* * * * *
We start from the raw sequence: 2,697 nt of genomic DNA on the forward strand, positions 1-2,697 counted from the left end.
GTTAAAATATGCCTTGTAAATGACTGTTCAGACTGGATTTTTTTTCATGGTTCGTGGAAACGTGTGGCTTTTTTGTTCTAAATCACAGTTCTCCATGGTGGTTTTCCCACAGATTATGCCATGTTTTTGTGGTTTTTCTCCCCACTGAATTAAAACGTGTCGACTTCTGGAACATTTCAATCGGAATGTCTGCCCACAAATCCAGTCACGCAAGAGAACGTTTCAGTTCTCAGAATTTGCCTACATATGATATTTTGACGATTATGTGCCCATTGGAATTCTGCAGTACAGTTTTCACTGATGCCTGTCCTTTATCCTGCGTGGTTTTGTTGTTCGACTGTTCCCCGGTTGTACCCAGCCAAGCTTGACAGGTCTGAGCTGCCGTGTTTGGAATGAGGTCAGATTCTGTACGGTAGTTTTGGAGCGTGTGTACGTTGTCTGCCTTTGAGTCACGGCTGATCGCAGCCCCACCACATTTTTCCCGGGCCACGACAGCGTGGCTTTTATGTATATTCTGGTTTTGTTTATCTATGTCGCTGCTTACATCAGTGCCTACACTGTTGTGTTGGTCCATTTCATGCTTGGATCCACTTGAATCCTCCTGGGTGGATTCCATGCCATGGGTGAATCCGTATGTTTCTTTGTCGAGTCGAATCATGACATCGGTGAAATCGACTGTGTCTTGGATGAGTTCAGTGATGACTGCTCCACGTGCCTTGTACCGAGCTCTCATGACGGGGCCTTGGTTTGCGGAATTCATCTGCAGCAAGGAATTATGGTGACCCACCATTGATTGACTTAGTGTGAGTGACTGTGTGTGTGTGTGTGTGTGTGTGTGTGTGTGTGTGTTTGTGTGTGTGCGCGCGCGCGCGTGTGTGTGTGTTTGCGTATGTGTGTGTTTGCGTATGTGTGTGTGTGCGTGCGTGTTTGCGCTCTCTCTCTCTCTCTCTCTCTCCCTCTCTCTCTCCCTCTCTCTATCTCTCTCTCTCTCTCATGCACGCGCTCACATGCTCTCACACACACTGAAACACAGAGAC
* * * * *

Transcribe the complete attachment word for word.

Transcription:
We start from the raw sequence: 2,697 nt of genomic DNA on the forward strand, positions 1-2,697 counted from the left end.
GTTAAAATATGCCTTGTAAATGACTGTTCAGACTGGATTTTTTTTCATGGTTCGTGGAAACGTGTGGCTTTTTTGTTCTAAATCACAGTTCTCCATGGTGGTTTTCCCACAGATTATGCCATGTTTTTGTGGTTTTTCTCCCCACTGAATTAAAACGTGTCGACTTCTGGAACATTTCAATCGGAATGTCTGCCCACAAATCCAGTCACGCAAGAGAACGTTTCAGTTCTCAGAATTTGCCTACATATGATATTTTGACGATTATGTGCCCATTGGAATTCTGCAGTACAGTTTTCACTGATGCCTGTCCTTTATCCTGCGTGGTTTTGTTGTTCGACTGTTCCCCGGTTGTACCCAGCCAAGCTTGACAGGTCTGAGCTGCCGTGTTTGGAATGAGGTCAGATTCTGTACGGTAGTTTTGGAGCGTGTGTACGTTGTCTGCCTTTGAGTCACGGCTGATCGCAGCCCCACCACATTTTTCCCGGGCCACGACAGCGTGGCTTTTATGTATATTCTGGTTTTGTTTATCTATGTCGCTGCTTACATCAGTGCCTACACTGTTGTGTTGGTCCATTTCATGCTTGGATCCACTTGAATCCTCCTGGGTGGATTCCATGCCATGGGTGAATCCGTATGTTTCTTTGTCGAGTCGAATCATGACATCGGTGAAATCGACTGTGTCTTGGATGAGTTCAGTGATGACTGCTCCACGTGCCTTGTACCGAGCTCTCATGACGGGGCCTTGGTTTGCGGAATTCATCTGCAGCAAGGAATTATGGTGACCCACCATTGATTGACTTAGTGTGAGTGACTGTGTGTGTGTGTGTGTGTGTGTGTGTGTGTGTGTGTTTGTGTGTGTGCGCGCGCGCGCGTGTGTGTGTGTTTGCGTATGTGTGTGTTTGCGTATGTGTGTGTGTGCGTGCGTGTTTGCGCTCTCTCTCTCTCTCTCTCTCTCCCTCTCTCTCTCCCTCTCTCTATCTCTCTCTCTCTCTCATGCACGCGCTCACATGCTCTCACACACACTGAAACACAGAGAC